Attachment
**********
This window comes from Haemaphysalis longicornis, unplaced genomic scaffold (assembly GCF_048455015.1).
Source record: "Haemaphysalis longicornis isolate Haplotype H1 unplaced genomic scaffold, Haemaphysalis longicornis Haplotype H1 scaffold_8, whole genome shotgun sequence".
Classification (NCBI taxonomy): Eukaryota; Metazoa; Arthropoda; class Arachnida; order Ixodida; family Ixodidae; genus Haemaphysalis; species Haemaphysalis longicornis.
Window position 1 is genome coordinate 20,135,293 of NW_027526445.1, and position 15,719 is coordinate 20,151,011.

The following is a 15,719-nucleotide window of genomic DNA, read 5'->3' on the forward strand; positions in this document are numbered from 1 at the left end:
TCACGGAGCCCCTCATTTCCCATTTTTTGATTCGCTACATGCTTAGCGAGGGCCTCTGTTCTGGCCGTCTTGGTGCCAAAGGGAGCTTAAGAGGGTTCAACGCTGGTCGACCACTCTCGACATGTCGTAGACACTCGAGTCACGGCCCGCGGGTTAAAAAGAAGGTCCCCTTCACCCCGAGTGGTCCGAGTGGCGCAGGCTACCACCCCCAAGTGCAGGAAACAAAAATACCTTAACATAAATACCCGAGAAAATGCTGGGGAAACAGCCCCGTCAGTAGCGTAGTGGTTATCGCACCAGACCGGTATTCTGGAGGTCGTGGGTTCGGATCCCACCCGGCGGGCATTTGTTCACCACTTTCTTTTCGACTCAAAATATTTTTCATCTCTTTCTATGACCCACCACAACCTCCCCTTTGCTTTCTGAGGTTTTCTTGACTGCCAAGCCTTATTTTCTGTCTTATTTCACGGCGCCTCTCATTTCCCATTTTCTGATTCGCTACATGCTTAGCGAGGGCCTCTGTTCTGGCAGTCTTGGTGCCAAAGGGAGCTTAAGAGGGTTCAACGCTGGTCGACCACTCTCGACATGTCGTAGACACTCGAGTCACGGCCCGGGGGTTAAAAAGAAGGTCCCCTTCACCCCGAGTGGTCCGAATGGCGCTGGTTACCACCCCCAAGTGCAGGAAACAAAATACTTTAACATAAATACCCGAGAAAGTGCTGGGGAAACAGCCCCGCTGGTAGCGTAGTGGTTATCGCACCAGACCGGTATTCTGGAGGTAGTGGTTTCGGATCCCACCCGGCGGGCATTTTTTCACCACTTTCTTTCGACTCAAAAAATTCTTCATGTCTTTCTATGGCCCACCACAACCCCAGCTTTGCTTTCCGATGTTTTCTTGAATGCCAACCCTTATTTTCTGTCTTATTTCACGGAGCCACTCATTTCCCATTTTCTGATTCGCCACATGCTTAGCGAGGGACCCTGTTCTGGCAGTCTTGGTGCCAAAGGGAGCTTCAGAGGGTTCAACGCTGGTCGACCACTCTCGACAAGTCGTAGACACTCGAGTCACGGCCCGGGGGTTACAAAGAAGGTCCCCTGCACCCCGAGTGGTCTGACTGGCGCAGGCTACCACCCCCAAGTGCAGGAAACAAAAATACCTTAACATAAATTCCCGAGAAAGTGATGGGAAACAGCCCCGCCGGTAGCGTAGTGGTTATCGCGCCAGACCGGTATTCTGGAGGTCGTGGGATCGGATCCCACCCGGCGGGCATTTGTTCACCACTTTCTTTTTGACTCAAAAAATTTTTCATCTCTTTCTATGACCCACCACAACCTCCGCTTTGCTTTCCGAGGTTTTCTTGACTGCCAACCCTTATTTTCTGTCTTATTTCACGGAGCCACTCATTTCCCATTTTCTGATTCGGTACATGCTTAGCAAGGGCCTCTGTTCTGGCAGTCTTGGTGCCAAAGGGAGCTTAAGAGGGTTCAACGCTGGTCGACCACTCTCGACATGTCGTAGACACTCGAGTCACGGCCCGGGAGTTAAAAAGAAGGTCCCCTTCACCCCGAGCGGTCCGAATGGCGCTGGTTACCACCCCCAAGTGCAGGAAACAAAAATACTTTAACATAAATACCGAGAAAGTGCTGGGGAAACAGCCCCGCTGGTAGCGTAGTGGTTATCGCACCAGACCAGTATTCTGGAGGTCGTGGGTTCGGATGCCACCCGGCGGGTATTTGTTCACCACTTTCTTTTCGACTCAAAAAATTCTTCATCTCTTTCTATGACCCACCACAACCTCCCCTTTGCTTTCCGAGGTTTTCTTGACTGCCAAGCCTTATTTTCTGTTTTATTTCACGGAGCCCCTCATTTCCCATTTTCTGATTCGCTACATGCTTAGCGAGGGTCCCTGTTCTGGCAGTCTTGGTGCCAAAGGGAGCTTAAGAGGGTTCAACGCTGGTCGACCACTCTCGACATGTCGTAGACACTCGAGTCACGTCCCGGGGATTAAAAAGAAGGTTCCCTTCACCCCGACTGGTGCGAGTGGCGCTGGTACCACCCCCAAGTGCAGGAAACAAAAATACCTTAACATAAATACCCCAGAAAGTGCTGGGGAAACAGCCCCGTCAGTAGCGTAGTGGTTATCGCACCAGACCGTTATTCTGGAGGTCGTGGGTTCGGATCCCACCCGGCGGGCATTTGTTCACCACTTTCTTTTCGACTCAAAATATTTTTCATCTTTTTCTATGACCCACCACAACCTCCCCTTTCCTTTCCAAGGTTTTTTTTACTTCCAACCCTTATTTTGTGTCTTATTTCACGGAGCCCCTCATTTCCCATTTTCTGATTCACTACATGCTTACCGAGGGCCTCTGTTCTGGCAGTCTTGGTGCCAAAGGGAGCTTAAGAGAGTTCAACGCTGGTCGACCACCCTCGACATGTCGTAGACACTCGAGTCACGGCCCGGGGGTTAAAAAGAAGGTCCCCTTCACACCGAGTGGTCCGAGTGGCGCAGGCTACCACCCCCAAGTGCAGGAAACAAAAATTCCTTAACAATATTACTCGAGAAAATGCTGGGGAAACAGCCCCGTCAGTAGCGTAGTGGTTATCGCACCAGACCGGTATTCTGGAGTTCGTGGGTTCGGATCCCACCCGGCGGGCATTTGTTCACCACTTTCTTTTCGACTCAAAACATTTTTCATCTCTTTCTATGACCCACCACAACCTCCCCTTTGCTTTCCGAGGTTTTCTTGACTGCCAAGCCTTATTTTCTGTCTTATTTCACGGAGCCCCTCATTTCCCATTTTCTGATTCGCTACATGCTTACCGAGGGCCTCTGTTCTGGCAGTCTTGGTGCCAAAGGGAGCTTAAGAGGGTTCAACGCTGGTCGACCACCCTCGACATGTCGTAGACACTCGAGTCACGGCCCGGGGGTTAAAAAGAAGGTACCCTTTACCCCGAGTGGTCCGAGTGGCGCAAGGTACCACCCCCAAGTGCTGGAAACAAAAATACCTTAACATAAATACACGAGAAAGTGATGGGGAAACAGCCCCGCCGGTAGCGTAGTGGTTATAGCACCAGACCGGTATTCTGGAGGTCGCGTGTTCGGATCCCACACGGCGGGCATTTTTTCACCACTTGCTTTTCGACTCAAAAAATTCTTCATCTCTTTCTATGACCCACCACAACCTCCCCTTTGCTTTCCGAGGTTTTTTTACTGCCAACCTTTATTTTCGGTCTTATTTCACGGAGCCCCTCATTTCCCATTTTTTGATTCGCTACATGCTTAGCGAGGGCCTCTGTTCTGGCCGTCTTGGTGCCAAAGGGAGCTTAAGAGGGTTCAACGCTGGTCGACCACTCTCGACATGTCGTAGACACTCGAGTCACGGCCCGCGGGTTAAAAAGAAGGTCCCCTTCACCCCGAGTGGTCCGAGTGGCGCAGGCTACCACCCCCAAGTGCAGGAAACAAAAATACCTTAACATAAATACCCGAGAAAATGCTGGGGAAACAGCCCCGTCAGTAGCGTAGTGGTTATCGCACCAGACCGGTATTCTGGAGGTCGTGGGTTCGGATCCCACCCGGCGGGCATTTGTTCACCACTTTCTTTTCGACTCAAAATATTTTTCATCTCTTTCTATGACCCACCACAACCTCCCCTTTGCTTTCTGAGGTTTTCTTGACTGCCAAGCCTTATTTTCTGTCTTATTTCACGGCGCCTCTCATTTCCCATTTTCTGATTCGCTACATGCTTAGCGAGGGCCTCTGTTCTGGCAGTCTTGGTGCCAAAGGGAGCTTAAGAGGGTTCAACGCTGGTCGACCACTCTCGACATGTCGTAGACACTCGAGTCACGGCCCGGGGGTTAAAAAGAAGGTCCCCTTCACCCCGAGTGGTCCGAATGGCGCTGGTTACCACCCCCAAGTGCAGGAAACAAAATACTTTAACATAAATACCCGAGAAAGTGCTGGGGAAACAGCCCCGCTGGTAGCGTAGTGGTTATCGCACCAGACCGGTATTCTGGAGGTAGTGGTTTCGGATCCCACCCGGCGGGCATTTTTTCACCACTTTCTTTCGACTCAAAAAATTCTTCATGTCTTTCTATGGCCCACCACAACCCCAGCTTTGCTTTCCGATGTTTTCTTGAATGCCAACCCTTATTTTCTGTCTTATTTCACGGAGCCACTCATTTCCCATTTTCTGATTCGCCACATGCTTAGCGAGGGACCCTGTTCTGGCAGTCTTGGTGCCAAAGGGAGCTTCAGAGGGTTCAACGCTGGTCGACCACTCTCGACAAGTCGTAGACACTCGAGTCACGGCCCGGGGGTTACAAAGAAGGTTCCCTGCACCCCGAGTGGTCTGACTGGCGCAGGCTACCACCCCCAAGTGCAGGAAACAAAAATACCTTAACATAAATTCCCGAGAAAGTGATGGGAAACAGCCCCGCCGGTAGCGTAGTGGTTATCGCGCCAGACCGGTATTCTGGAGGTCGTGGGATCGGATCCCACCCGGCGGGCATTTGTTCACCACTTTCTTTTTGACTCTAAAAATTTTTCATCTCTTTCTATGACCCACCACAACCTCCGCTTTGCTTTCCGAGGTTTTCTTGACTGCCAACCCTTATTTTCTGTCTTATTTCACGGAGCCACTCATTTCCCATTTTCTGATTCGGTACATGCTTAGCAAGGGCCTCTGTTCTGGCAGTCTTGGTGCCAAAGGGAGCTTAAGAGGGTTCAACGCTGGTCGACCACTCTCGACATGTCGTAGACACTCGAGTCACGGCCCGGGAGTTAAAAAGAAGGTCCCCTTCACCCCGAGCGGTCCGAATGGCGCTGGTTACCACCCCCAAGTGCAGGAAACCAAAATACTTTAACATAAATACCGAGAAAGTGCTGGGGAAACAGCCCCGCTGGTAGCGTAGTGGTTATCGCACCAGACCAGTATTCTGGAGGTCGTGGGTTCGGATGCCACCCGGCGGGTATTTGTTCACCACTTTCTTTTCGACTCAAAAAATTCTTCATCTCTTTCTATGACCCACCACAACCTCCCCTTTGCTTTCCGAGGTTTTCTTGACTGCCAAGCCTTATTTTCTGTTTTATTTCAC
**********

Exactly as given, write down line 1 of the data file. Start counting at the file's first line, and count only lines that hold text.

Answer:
This window comes from Haemaphysalis longicornis, unplaced genomic scaffold (assembly GCF_048455015.1).